Libya militias given deadline to disarm and leave Tripoli
Weary of continuing gunfire in the streets of the capital, Libya’s interim government has given notice to out-of-town militias to hand in their weapons and leave Tripoli in order to help steer the country toward civilian rule.
Militias have until Dec. 20 to leave, said Abdul-Rafik Bu Hajjar, head of the Tripoli municipal council, threatening to ban all traffic except vehicles from the Interior and Defense ministries if the militias fail to comply. His order has the backing of the new prime minister, Abdel-Rahim Keeb.
Rebel groups from across Libya stormed Tripoli in August, in a final, successful assault on longtime leader Moammar Kadafi. Having transformed government buildings and opulent homes of former Kadafi confidants into brigade “headquarters,” the militias now seem reluctant to depart.
Armed groups from the cities of Misurata and Zintan are among the most powerful remaining in the Libyan capital. As night falls, members have engaged in internecine feuds, gunfire and bombings.
There is major concern that the militias will become the muscle for political factions increasingly divided along Islamist and secular lines. Already, newly named secularist Defense Minister Osama Jueli has said he intends to keep a militia, particularly men from his hometown of Zintan, on the streets of the capital until a credible police force emerges.
“It’s the duty of the Ministry of Interior to establish security and establish a police force to take over from the revolutionaries who are in control,” he said. “These will not be withdrawn until a police force is established; to be sure, this is what I am aiming for.”
But the presence of the Zintan brigades and other militias is not welcomed by the Tripoli Military Council’s Qatar-backed Islamist leader, Abdel-Hakim Belhaj, who for months has armed and paid higher salaries to men he considers loyal to him, forming a private militia.
Scores of Tripoli residents Wednesday protested the continuing lawless behavior of remaining militias.
The attorney general of Libya’s new government said Wednesday that armed men had dragged him from his car in broad daylight in Tripoli and threatened his life if he didn’t free one of their friends from jail. Abdel-Aziz Hassady said he escaped only by snatching a gun from one of the attackers and pointing it at another’s head until he was able to get into a car and escape.
Recently, The Times has witnessed other rebels taking “justice” into their own hands. The men had captured suspected Kadafi loyalists and locked them in tunnels built below the home of one of Kadafi’s sons, Mutassim.
Speaking anonymously, a Tripoli telecommunications company employee said he was similarly detained after a street scuffle in which he broke a rebel fighter’s nose.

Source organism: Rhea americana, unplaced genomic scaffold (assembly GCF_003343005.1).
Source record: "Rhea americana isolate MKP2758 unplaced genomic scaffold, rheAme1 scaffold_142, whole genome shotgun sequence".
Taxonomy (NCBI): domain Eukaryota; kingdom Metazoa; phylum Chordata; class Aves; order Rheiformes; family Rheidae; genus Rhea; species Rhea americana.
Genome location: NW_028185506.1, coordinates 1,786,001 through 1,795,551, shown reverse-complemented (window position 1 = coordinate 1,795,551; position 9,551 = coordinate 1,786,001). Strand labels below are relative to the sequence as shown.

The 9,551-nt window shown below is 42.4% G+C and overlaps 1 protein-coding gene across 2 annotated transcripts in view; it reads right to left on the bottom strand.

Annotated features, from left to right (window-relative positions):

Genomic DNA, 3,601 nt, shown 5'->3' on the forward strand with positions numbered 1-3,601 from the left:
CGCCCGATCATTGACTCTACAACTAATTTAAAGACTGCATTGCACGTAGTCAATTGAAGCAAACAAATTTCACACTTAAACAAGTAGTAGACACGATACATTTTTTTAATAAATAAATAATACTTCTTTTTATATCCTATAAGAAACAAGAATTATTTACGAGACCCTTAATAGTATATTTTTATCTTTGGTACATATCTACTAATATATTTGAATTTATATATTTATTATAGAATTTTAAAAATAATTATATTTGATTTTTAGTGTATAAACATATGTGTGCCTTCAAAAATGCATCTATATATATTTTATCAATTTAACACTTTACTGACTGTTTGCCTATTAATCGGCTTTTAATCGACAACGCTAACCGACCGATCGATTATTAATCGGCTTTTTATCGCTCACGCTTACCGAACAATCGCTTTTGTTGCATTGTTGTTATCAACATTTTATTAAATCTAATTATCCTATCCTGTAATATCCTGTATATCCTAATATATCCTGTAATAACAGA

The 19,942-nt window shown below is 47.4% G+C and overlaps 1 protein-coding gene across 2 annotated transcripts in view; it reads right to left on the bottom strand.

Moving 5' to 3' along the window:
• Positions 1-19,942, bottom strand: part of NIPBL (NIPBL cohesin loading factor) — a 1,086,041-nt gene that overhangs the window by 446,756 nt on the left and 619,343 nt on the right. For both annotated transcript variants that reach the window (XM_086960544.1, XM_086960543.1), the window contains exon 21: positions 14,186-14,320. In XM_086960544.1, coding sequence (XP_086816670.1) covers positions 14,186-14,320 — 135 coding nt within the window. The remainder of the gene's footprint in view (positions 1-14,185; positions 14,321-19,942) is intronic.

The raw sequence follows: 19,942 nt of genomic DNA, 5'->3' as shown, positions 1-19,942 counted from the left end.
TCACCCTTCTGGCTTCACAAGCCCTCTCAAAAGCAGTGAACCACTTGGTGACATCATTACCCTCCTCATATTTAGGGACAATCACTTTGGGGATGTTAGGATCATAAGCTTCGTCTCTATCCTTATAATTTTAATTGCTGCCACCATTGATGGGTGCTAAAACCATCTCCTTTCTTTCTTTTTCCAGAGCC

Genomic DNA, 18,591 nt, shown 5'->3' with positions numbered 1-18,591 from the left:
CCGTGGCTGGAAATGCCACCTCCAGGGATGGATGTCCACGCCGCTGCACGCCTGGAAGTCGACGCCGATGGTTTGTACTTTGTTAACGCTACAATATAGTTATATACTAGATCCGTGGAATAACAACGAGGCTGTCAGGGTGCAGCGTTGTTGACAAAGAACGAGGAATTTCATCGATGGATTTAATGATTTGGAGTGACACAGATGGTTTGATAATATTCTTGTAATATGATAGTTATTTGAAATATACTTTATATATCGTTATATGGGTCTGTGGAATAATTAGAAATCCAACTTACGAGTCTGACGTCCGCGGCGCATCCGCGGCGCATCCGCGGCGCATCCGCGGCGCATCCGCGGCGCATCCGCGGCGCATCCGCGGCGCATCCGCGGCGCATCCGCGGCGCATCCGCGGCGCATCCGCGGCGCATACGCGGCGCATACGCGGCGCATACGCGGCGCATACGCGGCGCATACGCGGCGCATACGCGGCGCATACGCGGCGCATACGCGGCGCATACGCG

“They [a rebel gang] came to my house at night to take me away. There were a dozen cars and a pickup truck with an antiaircraft gun mounted on it,” he said. “They accused me of being a Kadafi supporter, and before I even started the court proceedings for breaking the man’s nose, they took me to their brigade house and kept me there for two weeks of interrogation.”
Personal relationships and feuds often take precedence over law books, the arrestee said.
“The brother of an ex-girlfriend was in the brigade that took me. He hates me. Every day he would come to my cell and promise I would never be released. They are working without a system, they don’t know what they do, there is no strategy, they are just collecting people. There are a lot of people arrested without trial.”
Shifting rebel militias from following the laws of war to those of civil society is proving a challenge. The role of the police, and indeed the court system, is being infringed by their presence. Judges are in some cases too frightened to do their jobs because armed brigades storm into prisons and take inmates by force.
The court system “can’t operate [properly] because of the weapons on the street.; we cannot force judges to work when there are so many weapons” and they stand such a high chance of attack, said former Deputy Justice Minister Abdulbaset Abumzirig.
Analysts say militias remain a strong presence in the eastern city of Benghazi, which served for a time as the revolutionaries’ de facto capital, as well as in Tripoli and other cities, as leaders seek to convert their military muscle into political power.
Critics say Fawzi Bukatif, a known Islamist who was supported by Qatar throughout the Libyan civil war, rose to become the head of the Rebel Union for the east of the country because of the well-armed militia under his command.
Bukatif is advocating the creation of a national guard to be made up of 40,000 former rebels. The group would protect borders and oil installations, he says, but would also be given privileges not afforded the armed forces, such as the right to engage in the country’s political system.
“The revolutionaries gave so much to this country, they have to be rewarded. Those that want to join the national guard will be able to be politically involved. Some were civilians, not soldiers, and they need to be given benefits,” Bukatif said.
Sherlock is a special correspondent. Times staff writer Alexandra Zavis in Beirut contributed to this report..
Must-read stories from the L.A. Times
Get the day's top news with our Today's Headlines newsletter, sent every weekday morning.
You may occasionally receive promotional content from the Los Angeles Times.